Top ten nature documentaries to raise your climate change awareness

Society R&D Health

Documentaries have become one of our greatest allies in the battle against climate change. Actors such as Leonardo DiCaprio, politicians like Al Gore, artists such as Vik Muniz, musicians like Philip Glass and photographers such as James Balog have all engaged in this kind of projects to help raise awareness about a problem that is threatening the future of the coming generations.

Documentaries are a great way to show the world the causes and consequences of climate change.
Documentaries are a great way to show the world the causes and consequences of climate change.


The documentary genre has become one of the most effective tools to raise people's awareness about the value of nature and the devastating effect that climate change can have — and indeed will have unless we stop it —. With such a complex phenomenon, it is possible and necessary to address it from different points of view. Fortunately, there are plenty of films out there that focus on illustrating the causes and consequences of climate change, as well as showing how precious our natural heritage is.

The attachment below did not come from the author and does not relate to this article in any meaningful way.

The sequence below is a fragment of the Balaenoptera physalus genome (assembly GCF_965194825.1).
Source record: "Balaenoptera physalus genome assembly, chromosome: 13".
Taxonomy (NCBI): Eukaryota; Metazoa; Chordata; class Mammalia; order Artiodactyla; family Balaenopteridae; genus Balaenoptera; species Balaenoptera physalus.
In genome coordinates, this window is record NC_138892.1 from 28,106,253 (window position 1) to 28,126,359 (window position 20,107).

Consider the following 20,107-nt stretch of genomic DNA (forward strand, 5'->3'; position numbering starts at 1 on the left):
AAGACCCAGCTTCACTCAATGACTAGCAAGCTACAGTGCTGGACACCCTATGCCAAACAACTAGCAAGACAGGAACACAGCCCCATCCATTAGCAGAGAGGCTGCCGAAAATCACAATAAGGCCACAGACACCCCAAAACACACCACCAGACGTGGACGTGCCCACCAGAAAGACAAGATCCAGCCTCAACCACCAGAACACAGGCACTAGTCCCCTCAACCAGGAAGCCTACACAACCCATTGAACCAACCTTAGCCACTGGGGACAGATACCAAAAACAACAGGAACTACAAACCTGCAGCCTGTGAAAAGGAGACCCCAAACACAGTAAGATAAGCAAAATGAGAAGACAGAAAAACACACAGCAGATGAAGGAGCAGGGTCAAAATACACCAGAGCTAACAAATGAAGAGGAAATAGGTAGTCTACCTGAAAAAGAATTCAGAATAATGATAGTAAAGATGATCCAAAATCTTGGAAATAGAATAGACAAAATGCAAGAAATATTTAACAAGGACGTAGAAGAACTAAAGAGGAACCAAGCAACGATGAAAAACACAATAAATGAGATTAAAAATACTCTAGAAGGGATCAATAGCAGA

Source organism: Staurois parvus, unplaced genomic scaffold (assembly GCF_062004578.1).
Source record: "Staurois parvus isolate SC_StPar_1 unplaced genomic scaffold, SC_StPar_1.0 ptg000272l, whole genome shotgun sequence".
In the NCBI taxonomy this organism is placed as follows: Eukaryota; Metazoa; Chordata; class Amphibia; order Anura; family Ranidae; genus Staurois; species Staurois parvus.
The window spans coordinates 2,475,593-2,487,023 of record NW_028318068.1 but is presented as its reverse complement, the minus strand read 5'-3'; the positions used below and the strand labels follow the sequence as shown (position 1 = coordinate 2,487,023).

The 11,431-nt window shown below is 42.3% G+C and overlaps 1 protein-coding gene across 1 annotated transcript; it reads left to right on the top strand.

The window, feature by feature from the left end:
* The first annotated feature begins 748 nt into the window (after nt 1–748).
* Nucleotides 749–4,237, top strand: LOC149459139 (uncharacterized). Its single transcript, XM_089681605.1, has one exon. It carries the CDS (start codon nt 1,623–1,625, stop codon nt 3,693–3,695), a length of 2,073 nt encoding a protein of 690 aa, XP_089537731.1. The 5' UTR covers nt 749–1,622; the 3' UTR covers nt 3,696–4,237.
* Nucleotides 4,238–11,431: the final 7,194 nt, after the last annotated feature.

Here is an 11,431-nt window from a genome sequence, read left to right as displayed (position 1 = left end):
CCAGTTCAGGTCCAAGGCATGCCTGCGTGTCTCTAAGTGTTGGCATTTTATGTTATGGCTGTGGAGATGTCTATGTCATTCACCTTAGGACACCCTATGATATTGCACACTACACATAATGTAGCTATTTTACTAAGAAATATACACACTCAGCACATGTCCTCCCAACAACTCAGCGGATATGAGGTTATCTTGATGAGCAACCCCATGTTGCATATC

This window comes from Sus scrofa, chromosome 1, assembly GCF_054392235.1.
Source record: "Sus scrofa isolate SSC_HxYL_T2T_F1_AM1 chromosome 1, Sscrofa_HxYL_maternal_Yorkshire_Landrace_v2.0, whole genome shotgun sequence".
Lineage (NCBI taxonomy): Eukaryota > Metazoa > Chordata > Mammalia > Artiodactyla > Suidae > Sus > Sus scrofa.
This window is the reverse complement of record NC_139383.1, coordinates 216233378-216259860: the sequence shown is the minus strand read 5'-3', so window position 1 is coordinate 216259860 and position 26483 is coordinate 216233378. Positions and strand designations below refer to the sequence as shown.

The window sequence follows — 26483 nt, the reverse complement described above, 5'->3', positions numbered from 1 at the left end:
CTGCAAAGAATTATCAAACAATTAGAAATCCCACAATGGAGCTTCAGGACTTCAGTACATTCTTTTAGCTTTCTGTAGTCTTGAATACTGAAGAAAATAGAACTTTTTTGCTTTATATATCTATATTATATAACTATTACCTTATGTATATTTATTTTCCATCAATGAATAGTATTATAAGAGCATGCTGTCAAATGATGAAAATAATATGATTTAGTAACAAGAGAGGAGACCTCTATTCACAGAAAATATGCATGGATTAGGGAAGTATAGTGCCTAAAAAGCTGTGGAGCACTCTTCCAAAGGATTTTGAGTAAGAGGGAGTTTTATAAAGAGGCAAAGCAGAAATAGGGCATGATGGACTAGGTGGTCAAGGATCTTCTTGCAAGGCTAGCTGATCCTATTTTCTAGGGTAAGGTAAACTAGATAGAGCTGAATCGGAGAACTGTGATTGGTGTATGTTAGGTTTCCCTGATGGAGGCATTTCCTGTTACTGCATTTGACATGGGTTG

Here is a look at some of the best documentaries dedicated to environmental topics, according to viewers and critics:

An Inconvenient Truth (2006), Davis Guggenheim

The first documentary to show the devastating effects of climate change. This film marked a turning point, as well as winning the Oscar for Best Documentary. Narrated by former US Vice President Al Gore, the film paints an unsettling picture of our planet under the threat of vast amounts of CO2 emissions due to human activity. The claim promised it to be "By far the most terrifying film you will ever see", and it still has an impact on people to this day.

On YouTube and Google Play.

Tomorrow (2015), Cyril Dion, Mélanie Laurent

Cyril Dion and Mélanie Laurent, the lead actress in Inglorious Basterds (2009), set off with a small team of four to visit ten countries and investigate the causes of climate change and, more importantly, how to prevent it. On their travels, they meet pioneers who are reinventing agriculture, energy, the economy, democracy and education. By the end, they can see a glimmer of hope for a new world.